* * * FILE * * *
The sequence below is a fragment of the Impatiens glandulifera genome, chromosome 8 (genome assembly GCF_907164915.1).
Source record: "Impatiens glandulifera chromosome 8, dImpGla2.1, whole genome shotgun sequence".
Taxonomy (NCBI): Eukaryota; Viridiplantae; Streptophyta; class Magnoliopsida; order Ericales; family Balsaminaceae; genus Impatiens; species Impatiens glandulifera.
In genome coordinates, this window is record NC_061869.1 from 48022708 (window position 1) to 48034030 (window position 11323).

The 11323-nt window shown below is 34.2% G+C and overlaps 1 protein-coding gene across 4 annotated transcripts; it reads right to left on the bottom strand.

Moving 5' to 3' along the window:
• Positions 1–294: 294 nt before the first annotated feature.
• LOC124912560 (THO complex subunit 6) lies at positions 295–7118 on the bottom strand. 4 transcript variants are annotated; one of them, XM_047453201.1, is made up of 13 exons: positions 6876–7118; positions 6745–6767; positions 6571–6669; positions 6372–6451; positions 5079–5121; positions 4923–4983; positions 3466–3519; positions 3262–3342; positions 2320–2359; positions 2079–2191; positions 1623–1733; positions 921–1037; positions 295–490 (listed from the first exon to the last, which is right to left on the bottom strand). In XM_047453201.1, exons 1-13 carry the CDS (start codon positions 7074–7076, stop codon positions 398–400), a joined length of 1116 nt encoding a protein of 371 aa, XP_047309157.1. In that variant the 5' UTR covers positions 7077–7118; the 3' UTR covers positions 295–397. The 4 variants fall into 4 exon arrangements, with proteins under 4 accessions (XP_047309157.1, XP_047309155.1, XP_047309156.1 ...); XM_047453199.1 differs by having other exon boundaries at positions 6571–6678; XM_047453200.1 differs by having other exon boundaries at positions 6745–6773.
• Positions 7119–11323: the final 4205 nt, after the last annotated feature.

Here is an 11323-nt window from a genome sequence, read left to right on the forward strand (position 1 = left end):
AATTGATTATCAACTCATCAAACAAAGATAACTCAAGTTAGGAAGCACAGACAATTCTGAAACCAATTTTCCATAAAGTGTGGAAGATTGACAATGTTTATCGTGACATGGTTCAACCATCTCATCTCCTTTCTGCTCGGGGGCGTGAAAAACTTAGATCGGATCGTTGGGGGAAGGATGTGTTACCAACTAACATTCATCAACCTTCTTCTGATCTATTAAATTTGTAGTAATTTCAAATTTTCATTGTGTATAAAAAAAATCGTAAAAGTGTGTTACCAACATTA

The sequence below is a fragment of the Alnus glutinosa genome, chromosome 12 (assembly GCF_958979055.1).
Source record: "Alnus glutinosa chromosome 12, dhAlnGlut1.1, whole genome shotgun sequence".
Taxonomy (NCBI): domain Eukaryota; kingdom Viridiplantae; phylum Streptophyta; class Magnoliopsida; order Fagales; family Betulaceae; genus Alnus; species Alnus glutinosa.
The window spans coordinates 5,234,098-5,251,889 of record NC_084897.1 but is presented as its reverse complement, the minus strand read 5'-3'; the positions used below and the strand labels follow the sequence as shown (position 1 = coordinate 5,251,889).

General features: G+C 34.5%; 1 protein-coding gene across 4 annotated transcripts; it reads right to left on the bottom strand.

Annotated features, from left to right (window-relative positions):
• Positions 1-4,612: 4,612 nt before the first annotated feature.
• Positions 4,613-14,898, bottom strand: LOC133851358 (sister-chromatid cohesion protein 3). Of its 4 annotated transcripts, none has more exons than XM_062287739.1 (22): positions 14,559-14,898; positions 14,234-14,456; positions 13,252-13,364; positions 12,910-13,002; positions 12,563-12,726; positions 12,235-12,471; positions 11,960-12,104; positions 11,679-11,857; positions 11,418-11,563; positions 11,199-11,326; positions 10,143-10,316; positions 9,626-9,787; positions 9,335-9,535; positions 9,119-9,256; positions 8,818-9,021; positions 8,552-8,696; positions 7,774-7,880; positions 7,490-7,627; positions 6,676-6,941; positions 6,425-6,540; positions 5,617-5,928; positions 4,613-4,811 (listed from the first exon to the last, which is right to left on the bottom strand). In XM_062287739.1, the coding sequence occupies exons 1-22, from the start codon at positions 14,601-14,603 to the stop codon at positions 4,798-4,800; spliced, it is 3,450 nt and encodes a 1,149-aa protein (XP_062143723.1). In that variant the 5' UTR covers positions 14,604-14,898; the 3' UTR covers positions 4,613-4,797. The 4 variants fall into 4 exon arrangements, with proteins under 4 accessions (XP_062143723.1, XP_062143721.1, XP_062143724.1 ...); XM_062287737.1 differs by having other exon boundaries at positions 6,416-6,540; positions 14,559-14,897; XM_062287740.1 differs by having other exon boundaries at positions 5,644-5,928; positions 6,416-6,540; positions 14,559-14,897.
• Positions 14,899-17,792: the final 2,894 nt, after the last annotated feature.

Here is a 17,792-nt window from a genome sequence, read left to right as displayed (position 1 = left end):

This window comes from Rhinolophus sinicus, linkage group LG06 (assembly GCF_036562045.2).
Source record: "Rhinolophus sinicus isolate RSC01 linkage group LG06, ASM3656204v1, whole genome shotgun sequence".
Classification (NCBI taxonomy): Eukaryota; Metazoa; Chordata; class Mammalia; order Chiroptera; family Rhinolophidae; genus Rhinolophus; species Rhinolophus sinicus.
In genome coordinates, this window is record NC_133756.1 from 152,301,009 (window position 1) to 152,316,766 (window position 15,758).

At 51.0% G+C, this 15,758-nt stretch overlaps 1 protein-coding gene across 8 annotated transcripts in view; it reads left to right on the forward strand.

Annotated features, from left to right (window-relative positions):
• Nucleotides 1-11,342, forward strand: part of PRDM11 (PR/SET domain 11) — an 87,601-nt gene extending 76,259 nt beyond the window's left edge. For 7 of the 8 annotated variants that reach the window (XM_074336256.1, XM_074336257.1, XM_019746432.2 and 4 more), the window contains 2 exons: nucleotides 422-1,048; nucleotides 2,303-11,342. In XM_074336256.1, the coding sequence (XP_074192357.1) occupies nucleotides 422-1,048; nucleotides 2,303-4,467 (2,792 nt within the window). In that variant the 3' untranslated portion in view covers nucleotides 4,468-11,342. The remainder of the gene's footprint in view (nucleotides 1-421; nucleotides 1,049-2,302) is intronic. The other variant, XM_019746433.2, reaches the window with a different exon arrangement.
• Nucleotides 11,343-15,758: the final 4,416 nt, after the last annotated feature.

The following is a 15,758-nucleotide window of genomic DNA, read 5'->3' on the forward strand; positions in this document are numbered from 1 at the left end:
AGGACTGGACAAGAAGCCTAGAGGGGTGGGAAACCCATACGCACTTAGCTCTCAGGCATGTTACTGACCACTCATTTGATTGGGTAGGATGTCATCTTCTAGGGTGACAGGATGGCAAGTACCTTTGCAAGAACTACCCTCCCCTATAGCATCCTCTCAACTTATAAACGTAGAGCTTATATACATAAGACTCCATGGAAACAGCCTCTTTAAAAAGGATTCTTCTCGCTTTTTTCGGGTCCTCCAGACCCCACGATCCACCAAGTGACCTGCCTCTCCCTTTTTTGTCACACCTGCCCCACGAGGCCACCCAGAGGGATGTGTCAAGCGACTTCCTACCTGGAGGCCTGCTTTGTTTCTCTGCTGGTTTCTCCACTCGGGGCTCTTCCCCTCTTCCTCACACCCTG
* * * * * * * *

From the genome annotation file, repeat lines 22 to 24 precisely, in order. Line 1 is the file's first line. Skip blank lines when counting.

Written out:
This window comes from Rhinolophus sinicus, linkage group LG06 (assembly GCF_036562045.2).
Source record: "Rhinolophus sinicus isolate RSC01 linkage group LG06, ASM3656204v1, whole genome shotgun sequence".
Classification (NCBI taxonomy): Eukaryota; Metazoa; Chordata; class Mammalia; order Chiroptera; family Rhinolophidae; genus Rhinolophus; species Rhinolophus sinicus.